With so many journalists (including me) obsessed with writing about the morbid coronavirus pandemic, it's getting harder to maintain a good sense of humour. Some might even feel that mirth of any kind during such a plague is inexcusable and inappropriate.
But jokes and puns should never really be impermissible. Take Robespierre, for example. As he was being led to the guillotine, he allegedly rebuked his handlers. I don't have the French version, but a rough English translation would be: "Stop pushing! I don't want to get a head of myself."
Admittedly, a jocular disposition is not easy to preserve during a global pestilence, especially for people whose income or even lives have been disrupted. But there is still more than a kernel of truth to the conviction of Dr. Patch Adams that laughter can be amazingly beneficial to our health.
"Laughter is the best medicine," he insisted.
He often showed his ailing patients funny movies that displayed the antics of comics such as Laurel and Hardy, Buster Keaton, and the Three Stooges. And they laughed. Even the sickest of them chuckled.
Patch never claimed that laughter could cure his patients. But he was certain that it helped alleviate their distress and make their ailments less arduous.
I've collected quite a few witticisms written or spoken by famous humourists over the ages. Here are some samples:
I can resist anything except temptation.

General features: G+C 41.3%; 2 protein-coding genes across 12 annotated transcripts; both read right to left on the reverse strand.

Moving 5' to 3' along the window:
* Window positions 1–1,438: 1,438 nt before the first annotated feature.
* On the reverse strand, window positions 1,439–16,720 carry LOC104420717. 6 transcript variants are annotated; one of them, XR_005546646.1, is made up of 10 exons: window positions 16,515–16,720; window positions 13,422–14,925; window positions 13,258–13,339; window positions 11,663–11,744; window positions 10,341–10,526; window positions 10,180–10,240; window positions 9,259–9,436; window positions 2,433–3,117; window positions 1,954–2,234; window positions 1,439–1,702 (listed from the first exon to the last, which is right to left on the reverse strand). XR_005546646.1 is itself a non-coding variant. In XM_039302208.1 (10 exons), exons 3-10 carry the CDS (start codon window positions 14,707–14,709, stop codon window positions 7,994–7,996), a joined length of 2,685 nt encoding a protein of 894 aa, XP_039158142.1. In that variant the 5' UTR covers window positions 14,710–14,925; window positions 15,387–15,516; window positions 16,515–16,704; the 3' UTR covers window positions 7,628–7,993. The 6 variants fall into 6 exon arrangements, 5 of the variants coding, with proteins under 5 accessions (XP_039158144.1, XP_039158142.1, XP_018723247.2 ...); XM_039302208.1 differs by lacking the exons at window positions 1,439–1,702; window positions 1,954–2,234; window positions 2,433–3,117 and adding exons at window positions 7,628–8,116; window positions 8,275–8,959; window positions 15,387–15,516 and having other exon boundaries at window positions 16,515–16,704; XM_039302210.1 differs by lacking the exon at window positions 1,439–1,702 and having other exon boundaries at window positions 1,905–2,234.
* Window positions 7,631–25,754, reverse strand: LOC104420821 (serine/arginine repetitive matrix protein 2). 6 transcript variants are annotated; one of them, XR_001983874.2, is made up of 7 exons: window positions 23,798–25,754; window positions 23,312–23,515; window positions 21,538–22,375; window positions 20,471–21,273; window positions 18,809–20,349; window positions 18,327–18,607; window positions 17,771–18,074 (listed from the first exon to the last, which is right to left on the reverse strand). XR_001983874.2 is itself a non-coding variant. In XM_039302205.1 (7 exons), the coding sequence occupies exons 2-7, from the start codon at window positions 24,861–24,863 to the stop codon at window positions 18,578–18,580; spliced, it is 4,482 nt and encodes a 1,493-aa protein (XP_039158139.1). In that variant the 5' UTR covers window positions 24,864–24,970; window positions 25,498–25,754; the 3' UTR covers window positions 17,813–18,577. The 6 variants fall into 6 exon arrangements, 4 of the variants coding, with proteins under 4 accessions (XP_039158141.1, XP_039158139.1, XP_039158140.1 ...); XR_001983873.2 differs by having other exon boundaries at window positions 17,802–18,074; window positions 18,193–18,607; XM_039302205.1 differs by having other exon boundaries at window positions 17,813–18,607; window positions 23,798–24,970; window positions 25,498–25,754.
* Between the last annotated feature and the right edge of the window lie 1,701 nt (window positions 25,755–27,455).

Fox hunting is the unspeakable in pursuit of the inedible.
If one tells the truth, one is sure, sooner or later, to be found out.
It is absurd to divide people into good or bad. People are either charming or tedious.
When I am dead, I hope it may be said: "His sins were scarlet, but his books were read."
It was one of those plays in which all the actors unfortunately enunciated very clearly.
(Katherine Hepburn) runs the gamut of emotions, from A to B.
(While watching A.A. Milne's The House at Pooh Corner): "Tonstant Weader fwowed up."
This is not a novel to be tossed aside lightly. It should be thrown with great force.
He's a writer for the ages -- the ages of four to eight.
Women and elephants never forget.
(On being told that president Calvin Coolidge was dead): "How could they tell?"
(Asked what she would like carved on her gravestone): "This is on me."
Thanks to modern medical advances such as antibiotics, nasal spray and Diet Coke, it has become routine for people in the civilized world to pass the age of 40, sometimes more than once.
The years between 50 and 70 are the hardest. You are always being asked to do things, and yet you are not decrepit enough to turn them down.
The male is a domestic animal which, if treated with firmness and kindness, can be trained to do most things.
My grandfather started walking five miles a day when he was sixty. Now he's eighty-five and we don't know where the hell he is.
George Bernard Shaw
There is, on the whole, nothing on earth intended for innocent people so horrible as a school. To begin with, it is a prison. But in some respects more cruel than a prison. In a prison, for instance, you are not forced to read books written by the warders and the governor.
Freedom of the press is limited to those who own a newspaper.
Television is very educational. Every time it comes on I go into another room and read a book.
You know that old age is gaining on you when the candles on your birthday cake cost more than the cake.
(George Washington) was ignorant of the commonest accomplishments of youth. He would not even lie.
My husband and I have decided to start a family while my parents are still young enough to look after them.
(When asked what he thought of "Western civilization") I think it would be a very good idea.
When the missionaries came to Africa, they had the Bible and we had the land. They said, "Let us pray." We closed our eyes. When we opened them, we had the Bible and they had the land.